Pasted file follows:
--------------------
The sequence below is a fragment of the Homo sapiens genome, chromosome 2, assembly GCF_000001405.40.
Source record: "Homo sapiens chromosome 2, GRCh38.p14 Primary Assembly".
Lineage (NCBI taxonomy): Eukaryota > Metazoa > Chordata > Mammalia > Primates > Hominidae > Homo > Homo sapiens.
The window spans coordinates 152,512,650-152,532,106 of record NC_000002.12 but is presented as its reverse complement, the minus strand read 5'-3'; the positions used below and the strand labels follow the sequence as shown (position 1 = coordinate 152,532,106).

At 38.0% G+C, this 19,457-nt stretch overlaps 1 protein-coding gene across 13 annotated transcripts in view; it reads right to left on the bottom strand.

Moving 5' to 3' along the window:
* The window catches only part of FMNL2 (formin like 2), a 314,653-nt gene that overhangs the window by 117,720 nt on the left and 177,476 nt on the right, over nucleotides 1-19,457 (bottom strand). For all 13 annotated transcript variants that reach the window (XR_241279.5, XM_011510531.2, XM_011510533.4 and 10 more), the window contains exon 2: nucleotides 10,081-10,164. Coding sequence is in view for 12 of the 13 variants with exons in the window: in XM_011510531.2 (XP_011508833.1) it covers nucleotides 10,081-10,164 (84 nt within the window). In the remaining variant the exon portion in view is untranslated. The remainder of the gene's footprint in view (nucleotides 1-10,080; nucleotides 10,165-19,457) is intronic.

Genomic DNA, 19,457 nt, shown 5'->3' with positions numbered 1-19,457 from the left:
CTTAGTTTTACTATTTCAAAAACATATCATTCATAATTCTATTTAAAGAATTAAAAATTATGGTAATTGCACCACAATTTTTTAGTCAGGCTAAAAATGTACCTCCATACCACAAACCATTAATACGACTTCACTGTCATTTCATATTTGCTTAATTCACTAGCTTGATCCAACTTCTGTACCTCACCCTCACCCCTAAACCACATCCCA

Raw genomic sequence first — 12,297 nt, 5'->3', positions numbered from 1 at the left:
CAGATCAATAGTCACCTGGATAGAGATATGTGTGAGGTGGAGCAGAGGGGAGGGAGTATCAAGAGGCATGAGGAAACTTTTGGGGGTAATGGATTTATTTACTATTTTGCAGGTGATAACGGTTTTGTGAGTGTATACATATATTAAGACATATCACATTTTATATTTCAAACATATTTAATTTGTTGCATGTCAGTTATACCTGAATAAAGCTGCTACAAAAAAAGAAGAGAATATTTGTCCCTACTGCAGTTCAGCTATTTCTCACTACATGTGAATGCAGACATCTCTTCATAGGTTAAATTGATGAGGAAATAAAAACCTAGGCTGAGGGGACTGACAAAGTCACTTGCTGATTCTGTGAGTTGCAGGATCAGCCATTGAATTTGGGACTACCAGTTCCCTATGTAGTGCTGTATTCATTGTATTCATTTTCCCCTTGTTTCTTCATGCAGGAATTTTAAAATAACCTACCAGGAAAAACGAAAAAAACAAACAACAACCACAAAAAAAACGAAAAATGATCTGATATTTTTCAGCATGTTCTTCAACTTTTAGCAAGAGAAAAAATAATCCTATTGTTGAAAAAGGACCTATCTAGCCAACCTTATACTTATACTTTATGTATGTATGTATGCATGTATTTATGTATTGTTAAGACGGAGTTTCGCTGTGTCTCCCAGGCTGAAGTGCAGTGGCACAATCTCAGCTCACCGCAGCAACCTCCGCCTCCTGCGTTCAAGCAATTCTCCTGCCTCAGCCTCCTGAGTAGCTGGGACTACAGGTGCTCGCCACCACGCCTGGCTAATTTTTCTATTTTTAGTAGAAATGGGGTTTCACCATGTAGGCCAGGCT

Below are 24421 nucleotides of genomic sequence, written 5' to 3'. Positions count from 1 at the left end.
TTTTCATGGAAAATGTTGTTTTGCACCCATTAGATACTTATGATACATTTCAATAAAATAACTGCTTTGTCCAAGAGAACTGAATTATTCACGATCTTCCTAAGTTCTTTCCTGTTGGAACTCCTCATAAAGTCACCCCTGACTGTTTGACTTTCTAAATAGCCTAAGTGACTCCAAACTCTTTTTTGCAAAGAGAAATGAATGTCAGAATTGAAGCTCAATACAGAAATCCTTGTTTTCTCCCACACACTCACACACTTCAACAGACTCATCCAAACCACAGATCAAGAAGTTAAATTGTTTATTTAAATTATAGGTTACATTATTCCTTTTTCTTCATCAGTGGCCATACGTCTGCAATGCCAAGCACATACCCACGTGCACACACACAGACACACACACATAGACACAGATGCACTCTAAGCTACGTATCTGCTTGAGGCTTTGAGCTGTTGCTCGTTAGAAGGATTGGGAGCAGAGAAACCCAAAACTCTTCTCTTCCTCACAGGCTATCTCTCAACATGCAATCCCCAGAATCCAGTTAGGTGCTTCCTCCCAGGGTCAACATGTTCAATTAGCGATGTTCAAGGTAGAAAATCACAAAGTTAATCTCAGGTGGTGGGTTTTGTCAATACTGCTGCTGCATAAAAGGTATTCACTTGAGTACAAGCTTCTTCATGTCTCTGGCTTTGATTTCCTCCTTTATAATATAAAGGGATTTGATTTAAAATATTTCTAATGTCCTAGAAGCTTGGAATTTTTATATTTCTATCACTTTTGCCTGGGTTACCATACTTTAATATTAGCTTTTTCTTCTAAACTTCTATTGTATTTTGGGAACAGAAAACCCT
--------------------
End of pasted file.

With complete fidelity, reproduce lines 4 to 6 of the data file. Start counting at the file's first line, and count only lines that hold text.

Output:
The window spans coordinates 152,512,650-152,532,106 of record NC_000002.12 but is presented as its reverse complement, the minus strand read 5'-3'; the positions used below and the strand labels follow the sequence as shown (position 1 = coordinate 152,532,106).

At 38.0% G+C, this 19,457-nt stretch overlaps 1 protein-coding gene across 13 annotated transcripts in view; it reads right to left on the bottom strand.

Moving 5' to 3' along the window: